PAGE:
February 22, 2017. Olathe, Kansas. A man re-enters a bar that he was escorted out of minutes before for spouting hateful rhetoric and, armed with a gun, shoots two Indian men as well as a bar patron who attempted to stop him. On this episode we discuss two different shooting incidents, the motives behind them and the responses by survivors. Gun crimes affect many more people than those who are shot. Immigration fears, racism, and outright paranoia can encourage violence against others but what can be done about it? Two strong women are working to change the minds and hearts of those who might commit crimes against those who they perceive to be different.
West Valley City, Utah. December 7th, 2009. Josh Powell took his two sons camping at 12:30am so they could have s'mores. This wasn't a typical trip to take during a snow storm and on a Monday morning, but stranger still, no one was told about this trip. Not his employer who expected him at work. Not the daycare where his sons should have been that day. His wife, Susan, also missed work. The boys' daycare worker did her best to contact the parents of Charlie and Braden, but no one answered these calls. By the time Josh returned home in the family's sole vehicle, a minivan, police were waiting for him. His wife was nowhere to be found. As detectives attempted to locate Susan Powell, Josh's behavior and recent activities caused them to be very suspicious of him. A search of the Powell home turned up a safe deposit box key and led them to a note written by Susan herself the year before. What happened to her? In her own words she described a controlling husband who may harm her or even their children. Was Josh Powell capable of this? And what about his father? Eventually convicted for possession of child pornography and voyeurism, he had seventeen notebooks filled with his desires for Susan Powell and a large collection of photos and videos taken of her without her knowledge. Control, anger, obsession and alliances combine for a true crime case almost too crazy to be believable.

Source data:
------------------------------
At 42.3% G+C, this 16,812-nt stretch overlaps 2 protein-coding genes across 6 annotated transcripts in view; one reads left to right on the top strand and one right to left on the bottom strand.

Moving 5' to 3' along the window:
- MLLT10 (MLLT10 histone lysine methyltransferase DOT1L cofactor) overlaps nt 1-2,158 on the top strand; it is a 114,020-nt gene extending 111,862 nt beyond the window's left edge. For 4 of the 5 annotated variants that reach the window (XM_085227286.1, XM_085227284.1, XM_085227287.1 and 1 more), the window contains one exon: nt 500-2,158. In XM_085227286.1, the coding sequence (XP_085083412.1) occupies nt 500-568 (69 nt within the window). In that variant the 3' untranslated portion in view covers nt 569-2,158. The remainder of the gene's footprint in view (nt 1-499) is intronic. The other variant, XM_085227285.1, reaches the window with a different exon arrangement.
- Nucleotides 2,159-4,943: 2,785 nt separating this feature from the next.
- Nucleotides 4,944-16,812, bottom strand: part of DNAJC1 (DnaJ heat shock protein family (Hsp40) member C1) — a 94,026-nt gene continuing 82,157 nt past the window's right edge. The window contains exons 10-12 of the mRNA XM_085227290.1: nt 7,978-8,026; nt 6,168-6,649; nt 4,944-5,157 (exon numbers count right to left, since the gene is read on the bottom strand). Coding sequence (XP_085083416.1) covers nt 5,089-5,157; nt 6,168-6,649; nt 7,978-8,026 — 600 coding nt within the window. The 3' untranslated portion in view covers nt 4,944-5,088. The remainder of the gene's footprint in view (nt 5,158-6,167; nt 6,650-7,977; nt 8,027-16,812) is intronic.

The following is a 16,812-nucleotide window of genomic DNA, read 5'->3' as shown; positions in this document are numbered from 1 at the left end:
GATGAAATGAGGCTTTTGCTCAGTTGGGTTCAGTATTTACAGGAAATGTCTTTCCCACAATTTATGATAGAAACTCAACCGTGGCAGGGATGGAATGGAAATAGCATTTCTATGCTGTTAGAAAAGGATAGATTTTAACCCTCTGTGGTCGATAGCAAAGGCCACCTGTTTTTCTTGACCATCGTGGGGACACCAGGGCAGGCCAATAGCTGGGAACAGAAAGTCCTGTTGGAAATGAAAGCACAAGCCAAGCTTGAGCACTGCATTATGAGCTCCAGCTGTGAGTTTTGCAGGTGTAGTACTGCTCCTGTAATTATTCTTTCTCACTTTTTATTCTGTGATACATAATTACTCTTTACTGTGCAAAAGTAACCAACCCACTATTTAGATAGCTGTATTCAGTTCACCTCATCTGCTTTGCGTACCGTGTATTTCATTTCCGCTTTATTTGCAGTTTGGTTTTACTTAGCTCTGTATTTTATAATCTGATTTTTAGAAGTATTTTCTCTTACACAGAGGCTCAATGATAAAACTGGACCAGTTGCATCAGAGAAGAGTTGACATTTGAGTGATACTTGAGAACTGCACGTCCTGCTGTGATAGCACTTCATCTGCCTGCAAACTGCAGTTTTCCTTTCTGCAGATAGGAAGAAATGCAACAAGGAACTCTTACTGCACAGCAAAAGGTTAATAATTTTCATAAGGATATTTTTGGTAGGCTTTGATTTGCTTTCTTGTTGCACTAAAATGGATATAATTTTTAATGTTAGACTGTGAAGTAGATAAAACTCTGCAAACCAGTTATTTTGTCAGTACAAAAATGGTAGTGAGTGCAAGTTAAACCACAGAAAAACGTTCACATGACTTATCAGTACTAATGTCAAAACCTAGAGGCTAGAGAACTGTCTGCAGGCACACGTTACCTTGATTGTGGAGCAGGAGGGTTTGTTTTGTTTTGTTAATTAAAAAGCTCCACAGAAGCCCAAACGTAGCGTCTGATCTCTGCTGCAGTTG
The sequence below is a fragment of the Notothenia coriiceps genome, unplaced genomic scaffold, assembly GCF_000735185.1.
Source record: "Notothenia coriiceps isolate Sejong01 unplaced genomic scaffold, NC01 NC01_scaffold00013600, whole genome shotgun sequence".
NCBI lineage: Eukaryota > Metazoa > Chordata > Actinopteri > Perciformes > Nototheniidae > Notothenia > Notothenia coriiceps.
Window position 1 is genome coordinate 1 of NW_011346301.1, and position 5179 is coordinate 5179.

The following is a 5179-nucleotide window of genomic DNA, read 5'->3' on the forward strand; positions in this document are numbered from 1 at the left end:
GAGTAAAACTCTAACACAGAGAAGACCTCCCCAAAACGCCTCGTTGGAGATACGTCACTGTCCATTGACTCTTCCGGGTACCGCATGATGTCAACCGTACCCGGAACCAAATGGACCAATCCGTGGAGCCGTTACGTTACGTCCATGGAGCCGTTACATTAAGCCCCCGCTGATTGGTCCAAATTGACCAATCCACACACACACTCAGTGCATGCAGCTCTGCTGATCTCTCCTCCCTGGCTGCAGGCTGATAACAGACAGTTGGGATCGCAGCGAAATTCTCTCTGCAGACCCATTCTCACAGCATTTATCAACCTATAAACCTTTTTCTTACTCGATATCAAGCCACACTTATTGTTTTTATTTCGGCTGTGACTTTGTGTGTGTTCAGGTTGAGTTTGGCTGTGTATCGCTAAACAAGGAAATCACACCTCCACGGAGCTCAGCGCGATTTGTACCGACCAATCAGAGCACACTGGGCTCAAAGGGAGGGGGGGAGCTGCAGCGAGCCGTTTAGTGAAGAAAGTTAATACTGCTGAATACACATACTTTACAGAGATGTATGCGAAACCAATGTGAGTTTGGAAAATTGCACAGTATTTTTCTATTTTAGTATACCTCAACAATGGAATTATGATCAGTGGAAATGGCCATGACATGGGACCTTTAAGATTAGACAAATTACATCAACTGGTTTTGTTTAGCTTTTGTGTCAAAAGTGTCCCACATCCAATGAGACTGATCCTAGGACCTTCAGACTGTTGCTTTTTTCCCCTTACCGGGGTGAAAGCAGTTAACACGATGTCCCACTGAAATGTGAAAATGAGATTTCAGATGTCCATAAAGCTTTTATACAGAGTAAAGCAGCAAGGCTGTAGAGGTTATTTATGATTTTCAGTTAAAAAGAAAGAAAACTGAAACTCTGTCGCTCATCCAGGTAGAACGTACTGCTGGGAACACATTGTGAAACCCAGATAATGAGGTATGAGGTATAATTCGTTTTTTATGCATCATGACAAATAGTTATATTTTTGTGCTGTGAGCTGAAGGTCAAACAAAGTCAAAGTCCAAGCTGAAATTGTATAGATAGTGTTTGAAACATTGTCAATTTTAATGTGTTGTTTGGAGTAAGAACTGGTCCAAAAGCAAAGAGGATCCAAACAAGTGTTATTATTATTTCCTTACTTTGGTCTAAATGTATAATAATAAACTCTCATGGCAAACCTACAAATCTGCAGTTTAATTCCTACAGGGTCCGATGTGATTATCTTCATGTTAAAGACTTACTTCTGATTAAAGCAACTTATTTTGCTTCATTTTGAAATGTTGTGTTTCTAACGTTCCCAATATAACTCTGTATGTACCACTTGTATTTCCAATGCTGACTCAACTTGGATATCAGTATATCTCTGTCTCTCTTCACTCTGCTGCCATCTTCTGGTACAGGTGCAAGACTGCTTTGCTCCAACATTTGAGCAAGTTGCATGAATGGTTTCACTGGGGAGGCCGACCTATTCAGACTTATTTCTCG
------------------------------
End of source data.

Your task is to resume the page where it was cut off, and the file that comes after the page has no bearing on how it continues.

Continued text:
Aaron is joined by Mike Morford from Criminology Podcast to discuss the Golden State Killer who was captured on Wednesday, April 25th, 2018. While much remains unknown at this point, the notorious serial killer now has a name and a face. Criminology Podcast is covering this notorious serial killer in depth in its current season. We originally covered this case on episode #155 under the title The Original Night Stalker.
Michelle McNamara's Letter to GSK:
October 16th, 1984. Lépanges-sur-Vologne, France. Christine Villemin was in her home doing housework while her 4 year old son, Gregory, played in their yard. At some point she went to check on him but he was nowhere to be found. An anonymous call to Gregory's uncle revealed the terrible truth. The caller claimed to have taken the young boy and thrown him into the river. Hours later, little Gregory was recovered from the river. An investigation into the Villemin family revealed that harassing calls and letters went on for years prior to the murder. The caller was nicknamed "The Crow" after a controversial French film from 1943 titled, 'Le Corbeau'. Why did things escalate from harassment to murder? For decades, police and prosecutors worked to solve this crime. In 2017 a major announcement changed the direction of the case. Will the mystery finally be solved? Will Gregory's killers finally be brought to justice?